Published on January 3, 2014

Volvo boosts truck safety on slippery roads

GOTEBORG, Sweden (Jan. 3, 2014) — Volvo Trucks has developed Stretch Brake, a solution to improve safety for trucks with trailers on slippery downhill stretches.

"Even if the truck driver ultimately manages to control the situation, it can be extremely unpleasant both for oncoming road users and the truck driver, if a rig suddenly veers off its intended course on a downhill gradient," said Mats Sabelström, brake specialist for the Volvo Trucks brand.

Volvo said Stretch Brake automatically retards the trailer and straightens up the rig on downhill grades.

"About 15 percent of the total of 30,000 serious road accidents in Europe every year involve trucks, in a slightly declining trend," said Carl Johan Almqvist, traffic and product safety director for the Volvo Trucks brand.

"With effective brakes, stability systems and collision warning systems we are already helping drivers avoid risky situations in difficult conditions. Stretch Brake is yet another important part of our long-term drive to increase traffic safety and minimise the number of accidents involving trucks."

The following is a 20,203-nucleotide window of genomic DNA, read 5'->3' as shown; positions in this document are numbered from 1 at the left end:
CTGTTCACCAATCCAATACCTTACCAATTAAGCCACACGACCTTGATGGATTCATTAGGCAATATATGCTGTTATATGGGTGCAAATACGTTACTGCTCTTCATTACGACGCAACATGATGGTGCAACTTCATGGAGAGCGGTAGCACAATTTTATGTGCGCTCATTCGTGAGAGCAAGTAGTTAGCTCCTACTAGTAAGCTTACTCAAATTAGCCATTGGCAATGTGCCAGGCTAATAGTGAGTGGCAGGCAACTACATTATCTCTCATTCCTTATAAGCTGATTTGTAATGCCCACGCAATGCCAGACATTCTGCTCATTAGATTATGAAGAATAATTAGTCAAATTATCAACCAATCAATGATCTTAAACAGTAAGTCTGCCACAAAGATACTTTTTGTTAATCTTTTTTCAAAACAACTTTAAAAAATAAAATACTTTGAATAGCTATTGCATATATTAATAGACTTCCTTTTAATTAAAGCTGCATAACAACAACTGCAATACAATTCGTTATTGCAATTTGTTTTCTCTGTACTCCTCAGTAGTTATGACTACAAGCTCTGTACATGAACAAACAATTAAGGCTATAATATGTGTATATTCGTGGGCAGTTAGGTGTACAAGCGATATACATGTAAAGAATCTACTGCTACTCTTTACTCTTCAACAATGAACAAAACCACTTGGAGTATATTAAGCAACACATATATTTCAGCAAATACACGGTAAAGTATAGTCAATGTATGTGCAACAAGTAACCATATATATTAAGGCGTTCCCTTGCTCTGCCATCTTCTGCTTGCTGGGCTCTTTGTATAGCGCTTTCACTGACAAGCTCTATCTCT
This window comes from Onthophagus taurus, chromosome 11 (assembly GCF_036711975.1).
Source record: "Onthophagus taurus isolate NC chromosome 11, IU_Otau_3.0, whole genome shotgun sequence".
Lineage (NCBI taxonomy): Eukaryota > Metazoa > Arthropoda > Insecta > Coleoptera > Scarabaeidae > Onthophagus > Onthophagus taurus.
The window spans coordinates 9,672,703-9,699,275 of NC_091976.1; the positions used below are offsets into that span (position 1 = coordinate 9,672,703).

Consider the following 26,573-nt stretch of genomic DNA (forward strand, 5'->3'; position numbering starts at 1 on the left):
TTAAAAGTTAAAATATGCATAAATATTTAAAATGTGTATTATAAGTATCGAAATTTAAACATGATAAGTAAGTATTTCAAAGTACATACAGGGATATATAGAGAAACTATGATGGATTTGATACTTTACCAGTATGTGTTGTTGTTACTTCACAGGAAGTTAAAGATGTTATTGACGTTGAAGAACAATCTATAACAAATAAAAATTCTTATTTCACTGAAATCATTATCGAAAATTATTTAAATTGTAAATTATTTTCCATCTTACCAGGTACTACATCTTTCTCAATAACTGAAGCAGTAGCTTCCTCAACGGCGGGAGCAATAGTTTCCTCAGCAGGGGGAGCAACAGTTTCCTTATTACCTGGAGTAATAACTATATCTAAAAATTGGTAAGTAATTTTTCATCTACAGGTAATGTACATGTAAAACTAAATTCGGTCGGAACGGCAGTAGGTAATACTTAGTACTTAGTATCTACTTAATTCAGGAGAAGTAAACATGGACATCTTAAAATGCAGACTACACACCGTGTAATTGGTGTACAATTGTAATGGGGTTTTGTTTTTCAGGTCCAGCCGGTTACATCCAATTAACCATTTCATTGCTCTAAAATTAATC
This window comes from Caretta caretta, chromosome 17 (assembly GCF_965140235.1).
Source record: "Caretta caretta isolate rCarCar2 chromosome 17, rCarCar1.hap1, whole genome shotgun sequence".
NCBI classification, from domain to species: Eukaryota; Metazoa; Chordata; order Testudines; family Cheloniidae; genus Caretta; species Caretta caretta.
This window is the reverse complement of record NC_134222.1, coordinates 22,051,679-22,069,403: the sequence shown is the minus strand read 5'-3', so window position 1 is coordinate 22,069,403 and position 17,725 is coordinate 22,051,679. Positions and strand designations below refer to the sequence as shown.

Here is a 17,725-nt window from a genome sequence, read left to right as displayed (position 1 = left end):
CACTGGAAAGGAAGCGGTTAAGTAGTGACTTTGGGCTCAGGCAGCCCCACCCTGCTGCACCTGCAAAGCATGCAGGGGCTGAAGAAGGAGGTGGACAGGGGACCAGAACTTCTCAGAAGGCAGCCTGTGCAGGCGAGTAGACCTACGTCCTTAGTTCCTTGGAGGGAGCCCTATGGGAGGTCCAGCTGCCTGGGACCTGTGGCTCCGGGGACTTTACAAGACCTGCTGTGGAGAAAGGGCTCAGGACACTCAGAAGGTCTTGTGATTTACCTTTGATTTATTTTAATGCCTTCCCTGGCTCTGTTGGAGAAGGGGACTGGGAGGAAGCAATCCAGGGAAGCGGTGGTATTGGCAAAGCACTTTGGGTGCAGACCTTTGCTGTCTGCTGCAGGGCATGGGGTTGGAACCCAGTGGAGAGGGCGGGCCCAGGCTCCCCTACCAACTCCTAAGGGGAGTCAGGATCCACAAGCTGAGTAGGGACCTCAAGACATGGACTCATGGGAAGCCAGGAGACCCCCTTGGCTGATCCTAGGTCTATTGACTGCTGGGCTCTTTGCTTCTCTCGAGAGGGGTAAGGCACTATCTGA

Volvo said Stretch Brake is a complement to the rig's electronic stability program (ESP) — another Volvo Trucks system. While ESP is at its most effective at higher speeds, Stretch Brake is operational only at speeds below 25 mph. Both systems contribute to better stability and easier steering.

Stretch Brake features include:

  • Increases safety on downhill gradients, especially on slippery roads and in curves.
  • Applies the drawbar brakes in a pulsating mode.
  • Straightens the rig, makes steering easier and reduces the risk of jack-knifing.
  • Operational at speeds below 40 km/h.
  • Introduced in 2012 on Volvo FH trucks and in 2013 on Volvo FM trucks.

In 2014 Stretch Brake will also become available on tractor/semi-trailer rigs.

"One might call Stretch Brake a kind of low-speed ESP," Mr. Sabelström said.

"As the rig approaches a downhill slope, the driver manually activates the system. When the driver then releases the accelerator, the brakes on the trailer are automatically applied in a pulsated mode all the way down the hill until the gradient levels out and speed can once again be increased."

According to the Volvo Trucks Accident Research Team, which specializes in studying traffic safety, about 60 or so of the truck accidents that occurred in Sweden alone last year could have been avoided with Stretch Brake2.

"Drivers who have tested Stretch Brake came away very impressed with the system. As we now also introduce the system on tractor-semitrailer rigs even more drivers will be able to negotiate difficult downhill gradients both more simply and safely," Mr. Almqvist.

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